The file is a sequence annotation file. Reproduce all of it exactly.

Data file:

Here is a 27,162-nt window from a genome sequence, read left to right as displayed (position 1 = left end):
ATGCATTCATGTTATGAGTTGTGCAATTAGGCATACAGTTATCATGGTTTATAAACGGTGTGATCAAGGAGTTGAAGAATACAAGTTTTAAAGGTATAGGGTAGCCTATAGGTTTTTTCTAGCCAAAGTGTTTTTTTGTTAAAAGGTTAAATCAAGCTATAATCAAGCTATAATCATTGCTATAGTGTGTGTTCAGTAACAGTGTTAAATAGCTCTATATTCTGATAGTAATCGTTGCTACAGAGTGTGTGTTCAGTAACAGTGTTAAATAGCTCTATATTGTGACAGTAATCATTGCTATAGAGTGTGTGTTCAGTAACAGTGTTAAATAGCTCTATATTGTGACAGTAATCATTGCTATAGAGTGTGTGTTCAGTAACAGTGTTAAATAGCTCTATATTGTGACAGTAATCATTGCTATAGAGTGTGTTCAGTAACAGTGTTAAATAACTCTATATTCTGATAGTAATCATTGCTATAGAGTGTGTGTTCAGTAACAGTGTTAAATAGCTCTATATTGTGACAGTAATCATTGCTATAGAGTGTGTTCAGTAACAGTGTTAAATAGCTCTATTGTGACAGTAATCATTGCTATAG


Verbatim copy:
Here is a 27,162-nt window from a genome sequence, read left to right as displayed (position 1 = left end):
ATGCATTCATGTTATGAGTTGTGCAATTAGGCATACAGTTATCATGGTTTATAAACGGTGTGATCAAGGAGTTGAAGAATACAAGTTTTAAAGGTATAGGGTAGCCTATAGGTTTTTTCTAGCCAAAGTGTTTTTTTGTTAAAAGGTTAAATCAAGCTATAATCAAGCTATAATCATTGCTATAGTGTGTGTTCAGTAACAGTGTTAAATAGCTCTATATTCTGATAGTAATCGTTGCTACAGAGTGTGTGTTCAGTAACAGTGTTAAATAGCTCTATATTGTGACAGTAATCATTGCTATAGAGTGTGTGTTCAGTAACAGTGTTAAATAGCTCTATATTGTGACAGTAATCATTGCTATAGAGTGTGTGTTCAGTAACAGTGTTAAATAGCTCTATATTGTGACAGTAATCATTGCTATAGAGTGTGTTCAGTAACAGTGTTAAATAACTCTATATTCTGATAGTAATCATTGCTATAGAGTGTGTGTTCAGTAACAGTGTTAAATAGCTCTATATTGTGACAGTAATCATTGCTATAGAGTGTGTTCAGTAACAGTGTTAAATAGCTCTATTGTGACAGTAATCATTGCTATAG